The four-decade retrospective samples from Bunnen's wide range of styles and subject matter, from the 1970s to the present, from the artist's portraits of Atlanta's monied elite to her images of the Alaskan frontier. But it is hard to leave the exhibition with any real feel for a consistent or unifying personal artistic vision beyond Bunnen's desire to document her world.
The strange tone is set immediately upon entering the space in a room given over to thousands of ordinary color snapshots installed from floor to ceiling of movers and shakers on the Atlanta art scene, a sideways acknowledgment of Bunnen's own essential presence as both an artist and a generous arts benefactor. The assembled 4-by-6-inch mug shots, like the candid snapshots found in the back pages of society magazines, were taken at social events and art openings. They document the variously smiling, mugging High Museum curators, gallery owners, critics, local artists, curators and alternative space directors who populate Atlanta's art world.
In ways that are not always favorable, this "Rogues' Gallery" sets the mood for an exhibition that can often feel like a personal stroll down memory lane for arts insiders. The snapshot installation attests to Bunnen's centrality on the Atlanta arts scene but establishes a clubhousey Who's Who mood that will be of little aesthetic interest to people who are outside the esoteric circles Bunnen travels in.
There are other subtle assertions of an "Us" and "Them" divide in the exhibition, which make it difficult to penetrate the worlds Bunnen documents, whether those worlds are divided by class or by experience, as in the artist's nicely composed but emotionally distant portraits of Bosnian women.
Bunnen has often charted the extremes of American society: Atlanta's fox hunting, cocktail sipping, lapdog holding high society and, at the other end, the poor anonymous nobodies envisioned in Bunnen's and Virginia Warren Smith's book Scoring in Heaven: Gravestones and Cemetery Art in the American Sunbelt States.
These black-and-white images on display in Edges use color tinting to play up the kitschy relics that ornament small-town cemeteries: cowboy boots filled with flowers, Easter bunnies flanking grave sites, a photograph of a grinning man holding a prize fish. But that colorization lends an unpleasantly ironic element to work that would be suitably interesting without that flourish. In these images the pervasive mood is the strange gulf between the unknown mysteries of the afterlife and the often poignant, absurd earthly expressions of human sentiment.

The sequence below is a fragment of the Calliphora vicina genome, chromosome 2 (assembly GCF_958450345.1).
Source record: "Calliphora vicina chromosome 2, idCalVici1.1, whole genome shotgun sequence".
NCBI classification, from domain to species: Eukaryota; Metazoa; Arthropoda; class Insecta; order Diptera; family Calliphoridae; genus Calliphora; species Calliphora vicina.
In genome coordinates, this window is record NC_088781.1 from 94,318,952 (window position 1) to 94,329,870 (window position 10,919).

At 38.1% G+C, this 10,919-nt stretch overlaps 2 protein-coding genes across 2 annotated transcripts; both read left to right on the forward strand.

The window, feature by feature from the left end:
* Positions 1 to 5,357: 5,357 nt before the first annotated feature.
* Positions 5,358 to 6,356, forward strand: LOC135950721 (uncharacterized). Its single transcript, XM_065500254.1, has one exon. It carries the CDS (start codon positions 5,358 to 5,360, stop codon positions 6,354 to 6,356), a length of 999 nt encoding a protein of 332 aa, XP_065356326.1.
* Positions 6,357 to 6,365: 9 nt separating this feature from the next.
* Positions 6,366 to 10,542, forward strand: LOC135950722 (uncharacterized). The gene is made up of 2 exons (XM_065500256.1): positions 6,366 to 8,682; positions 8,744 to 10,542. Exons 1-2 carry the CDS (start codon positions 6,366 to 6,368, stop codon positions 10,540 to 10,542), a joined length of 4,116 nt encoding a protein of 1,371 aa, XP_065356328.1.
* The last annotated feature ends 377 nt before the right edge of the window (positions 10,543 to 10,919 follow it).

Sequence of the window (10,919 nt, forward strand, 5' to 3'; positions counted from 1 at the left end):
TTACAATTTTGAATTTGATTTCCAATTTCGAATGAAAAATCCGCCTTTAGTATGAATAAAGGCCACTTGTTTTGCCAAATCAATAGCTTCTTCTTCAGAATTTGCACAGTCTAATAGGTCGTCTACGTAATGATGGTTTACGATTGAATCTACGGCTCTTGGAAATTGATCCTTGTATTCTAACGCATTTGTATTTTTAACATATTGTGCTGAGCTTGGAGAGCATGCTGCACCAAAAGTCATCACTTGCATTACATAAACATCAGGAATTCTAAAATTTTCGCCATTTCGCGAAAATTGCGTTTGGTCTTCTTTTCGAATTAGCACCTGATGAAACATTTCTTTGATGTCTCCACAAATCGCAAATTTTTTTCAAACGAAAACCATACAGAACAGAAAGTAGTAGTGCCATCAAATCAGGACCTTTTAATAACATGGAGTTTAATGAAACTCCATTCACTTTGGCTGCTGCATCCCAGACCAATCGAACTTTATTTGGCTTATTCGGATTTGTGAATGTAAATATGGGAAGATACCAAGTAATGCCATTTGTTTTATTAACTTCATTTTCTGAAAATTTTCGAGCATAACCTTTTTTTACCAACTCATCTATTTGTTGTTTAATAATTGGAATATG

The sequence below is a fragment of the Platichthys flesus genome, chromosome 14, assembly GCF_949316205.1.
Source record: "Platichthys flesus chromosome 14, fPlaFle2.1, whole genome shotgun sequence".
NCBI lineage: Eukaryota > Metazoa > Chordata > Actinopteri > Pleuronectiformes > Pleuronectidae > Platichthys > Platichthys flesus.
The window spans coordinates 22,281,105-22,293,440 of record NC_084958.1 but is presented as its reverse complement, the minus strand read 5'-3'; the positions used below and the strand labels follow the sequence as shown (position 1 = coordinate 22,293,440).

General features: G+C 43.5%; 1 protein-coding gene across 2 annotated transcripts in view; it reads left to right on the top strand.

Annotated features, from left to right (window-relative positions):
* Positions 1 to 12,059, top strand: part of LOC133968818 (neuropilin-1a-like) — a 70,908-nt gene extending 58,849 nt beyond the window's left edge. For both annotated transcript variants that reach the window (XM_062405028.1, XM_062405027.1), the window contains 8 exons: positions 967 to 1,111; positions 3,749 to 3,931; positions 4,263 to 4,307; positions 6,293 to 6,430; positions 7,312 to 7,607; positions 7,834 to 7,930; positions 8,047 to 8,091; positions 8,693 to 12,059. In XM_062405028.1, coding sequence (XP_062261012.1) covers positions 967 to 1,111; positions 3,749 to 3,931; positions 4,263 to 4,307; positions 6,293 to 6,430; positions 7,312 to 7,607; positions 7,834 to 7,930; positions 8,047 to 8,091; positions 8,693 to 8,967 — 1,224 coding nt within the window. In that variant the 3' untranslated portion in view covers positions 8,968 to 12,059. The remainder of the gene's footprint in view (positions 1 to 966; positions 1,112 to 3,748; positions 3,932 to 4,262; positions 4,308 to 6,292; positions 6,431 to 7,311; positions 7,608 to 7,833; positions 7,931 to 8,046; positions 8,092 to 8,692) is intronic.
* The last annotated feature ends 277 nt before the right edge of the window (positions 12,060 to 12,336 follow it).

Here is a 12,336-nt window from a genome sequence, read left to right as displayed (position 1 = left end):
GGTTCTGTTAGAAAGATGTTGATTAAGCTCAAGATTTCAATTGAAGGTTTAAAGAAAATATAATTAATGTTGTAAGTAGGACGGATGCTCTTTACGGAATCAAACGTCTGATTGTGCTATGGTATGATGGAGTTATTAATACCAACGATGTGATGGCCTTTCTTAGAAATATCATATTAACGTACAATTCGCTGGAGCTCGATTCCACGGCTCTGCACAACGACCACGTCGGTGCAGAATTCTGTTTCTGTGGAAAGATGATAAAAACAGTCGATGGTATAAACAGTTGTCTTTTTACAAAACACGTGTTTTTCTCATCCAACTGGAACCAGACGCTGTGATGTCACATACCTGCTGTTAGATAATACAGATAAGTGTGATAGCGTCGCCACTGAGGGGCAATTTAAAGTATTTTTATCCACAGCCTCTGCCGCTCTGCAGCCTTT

The best work in Edges are the large black-and-white ink jet prints that dominate a large room in the gallery. Instead of simply documenting, the works give some impression of the photographer's particular vision and offer an engagingly subtle play on male and female power arrangements. This sensual work has ties to a strain of Southern romanticism with a hard-boiled edge also seen in Sally Mann's work. In "Jose," a man swimming in the buff addresses the camera with an expression wavering between challenge and come-hither. In "Untitled," a little girl, seen only from the waist down, peels off her bathing suit, and in "Molly with Veil," a young girl in a fancy dress offers an assertive, idiosyncratic pose whose cockiness is in stark contrast to "Jose's" more vulnerable mien.
It is those works, along with an eerie portrait of a bucking white horse titled "Ghost Horse/Florida," which convey complex moods and a texture and attitude it would be nice to see more of in Bunnen's work. Bunnen has proven her significance to the Atlanta arts community, but it would be interesting to see what she could reveal of herself, or what she might coax her subjects to reveal.